Great Gift Ideas for Mother's Day

Posted on May 11, 2017 by CDU Bookshop

Northern Territory Sea Food

This locally produced books is a celebration of an area that produces some of the best seafood in the world, an area that is right in our own backyard. With fascinating stories, stunning photographs from some of the more remote corners of our own backyard and some delicious seafood-y recipes

CDU Merchandise

Grab mum a lovely new CDU mug, hoodie ( for those cold dry season nights) or her trip down south or a cool and very comfortable CDU t shirt.

Gardening Book

Is your mum a green thumb? Or wants to be? We’ve got a huge range of gardening and landscape and design books perfect for the budding or expert gardener in your life..


You may not know, but the bookshop has a large range of literary titles in both fiction and non-fiction genres guaranteed to satisfy any bookworm or to help Mum curl up with a good book.


The benefits of writing regularly in a journal are well documented. Nab one of these beautiful leuchtterm or rite in the rain journals for your mum to help her channel her complex thoughts

Plush Microbes

if you’re Mum’s a science nerd, she will love these stupidly cute plush microbe toys. Viruses, bugs and bacteria, they make the nasties fun!

Gift Wrapping and Cards

And to wrap it all it up, we’ve got a great range of bespoke gift cards and gift wrappignin beautiful designs.

Mother’s Day all wrapped up.

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Study/ Life Balance : Myth or Magic

Posted on April 28, 2017 by Sarah Price

Balance is a concept that has been written about at length, by authors of wellness and lifestyle blogs. It seems to be that magical, mythic al holy grail that we all strive for. If you have it it can help you find health, happiness, wealth and missing laundry socks. But what is it really? Why is it important? And, is it even possible when you’re juggling work, study, family and missing socks crises?

What is balance?

Balance can be defined differently in different contexts, but in a broader “ life” concept we can use the definition that it is a situation in which different elements are equal or in the correct positions. Using this definition, you can easily see why balance would be a good thing. In many Eastern medicine traditions, such as Traditional Chinese medicine balance is represented by yin and yang symbology and it is broadly believed that imbalance is responsible for many common modern ailments.  When things are in balance we are operating at maximum effectiveness and efficiency, our relationships work well and provide emotional comfort and satisfaction, our health and general wellbeing tends to be pretty good, and life is generally pretty sweet. In theory.

How do We Achieve Balance?
So it seems this balance thing is pretty good right? So how do we reach it. That my friends, is the $64 million question. The answer may be unique and different to everyone, but one thing that can help you achieve balance is perspective. By putting your life and what you wish to achieve into perspective, you tend to gain insight into what is more and what is less important to you. While study and getting good marks are important,  your time at university is only temporary, howevrr having good health and good relationships can last forever if payu attention to them so shouldn’t be cast aside or left to “ I’ll do that later” .

Remember also that you won’t achieve balance absolutely every day , but by striving for balance, and keeping it the important things in your life in perspective, can only be a good thing. You’ll get there. Missing socks are not that bad. You can buy socks

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Book Review: The Sellout

Posted on April 28, 2017 by Sarah Price

If Hunter S Thompson and Franz Kafka decided to go out for beers on a Tuesday afternoon and after some messed up shenanigans and much liquor decided to write a book together, The Sellout would be it.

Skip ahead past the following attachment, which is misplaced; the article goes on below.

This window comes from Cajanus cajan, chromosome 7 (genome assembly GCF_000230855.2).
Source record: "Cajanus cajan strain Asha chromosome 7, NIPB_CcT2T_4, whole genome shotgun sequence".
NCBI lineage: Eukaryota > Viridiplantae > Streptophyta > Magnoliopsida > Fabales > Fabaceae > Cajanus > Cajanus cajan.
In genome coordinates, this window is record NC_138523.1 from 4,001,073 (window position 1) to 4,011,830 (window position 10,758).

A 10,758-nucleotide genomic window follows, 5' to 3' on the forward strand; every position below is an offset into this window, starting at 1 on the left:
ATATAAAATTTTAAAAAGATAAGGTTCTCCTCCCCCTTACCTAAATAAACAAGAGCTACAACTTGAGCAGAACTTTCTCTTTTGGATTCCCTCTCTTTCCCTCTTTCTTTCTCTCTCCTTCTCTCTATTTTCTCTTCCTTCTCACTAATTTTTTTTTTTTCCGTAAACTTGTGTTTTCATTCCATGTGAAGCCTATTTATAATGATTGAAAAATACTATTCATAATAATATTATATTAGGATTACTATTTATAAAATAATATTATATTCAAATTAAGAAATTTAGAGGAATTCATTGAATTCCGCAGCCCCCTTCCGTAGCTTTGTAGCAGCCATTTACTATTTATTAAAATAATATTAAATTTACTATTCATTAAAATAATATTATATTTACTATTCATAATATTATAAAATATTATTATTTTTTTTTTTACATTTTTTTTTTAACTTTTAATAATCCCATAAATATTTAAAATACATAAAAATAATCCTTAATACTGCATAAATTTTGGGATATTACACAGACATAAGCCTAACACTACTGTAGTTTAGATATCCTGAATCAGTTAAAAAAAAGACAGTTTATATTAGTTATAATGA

The narrator of this story has no first name and the surname  Me. After a disturbing childhood where his activist father abused him, and used him as a psychological guinea pig, the reader is taken on a winding and almost nonsensical journey back to our protagonist’s childhood home.

The plot, in so far as there is one, revolves around Me's refusal to accept the removal of his neighbourhood from the map of Los Angeles, and from history. His determination to restore it leads him, among other things, to reinstate slavery and segregate the local high school, although it takes some time to get this point after a bizarre opening scene of Me in the Supreme Court which eventually links us to the reason he is there in the first place.

Abusrdity and provocation, wrapped up in satire, the book is a modern day dictum on race relations, and while Me’s actions to reinstate his home town Dickens are “out there” and somewhat shocking, there is a definitive air of good nature and good intentions.

The Sellout won author Paul Beatty the 2016 Man Booker Prize and it’s easy to see why. It is a beautifully crafted and intricate work that pulls no punches in challenging the sacred tenets of the United States Constitution, urban life, the civil rights movement and the father-son relationship. It brings out the big guns and takes a firm aim  at racism and what it has done to black Americans, and there is no way the reader may shy away  from it. Indeed it welcomes and even encourages our discomfort.

Overall, The Sellout will not be everyone’s cup of tea. But if you’re after a read that challenges, makes you laugh, makes you cry and makes you think, you will enjoy this immensely.
cup cup cup cup

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Easy Student Recipe: Pasta and Tuna Bake

Posted on April 13, 2017 by Sarah Price


This Recipe is super easy, super yummy and you can always add extra veggies to it to make it healthier

  • 375g dried large shell or penne pasta
  • 2 cups (250g) frozen peas and beans
  • 1 bunch asparagus, trimmed, cut into 3cm pieces
  • 2 tablespoons flour
  • 125g butter
  • 2 cups milk
  • 1 cup grated Tasty cheese
  • nutmeg
  • 425g can tuna in springwater, drained, flaked


  • Preheat oven to 220°C/200°C fan-forced.
  • Cook pasta in a large saucepan of boiling salted water, following packet directions, until tender, adding peas, beans and asparagus in the last 4 minutes of cooking time Drain, reserving 1/2 cup cooking liquid. Return pasta mixture to pan.
  • Meanwhile, melt butter in saucepan. Add flour until a dough- like roux is formed. Gradually add milk and whisk in, ensuring it is well blended with no lumps. Keep stirring until mixture comes to the boil. Stir in half the cheese, check for taste and add more cheese if necessary. Season with pepper and nutmeg( fresh grated is best)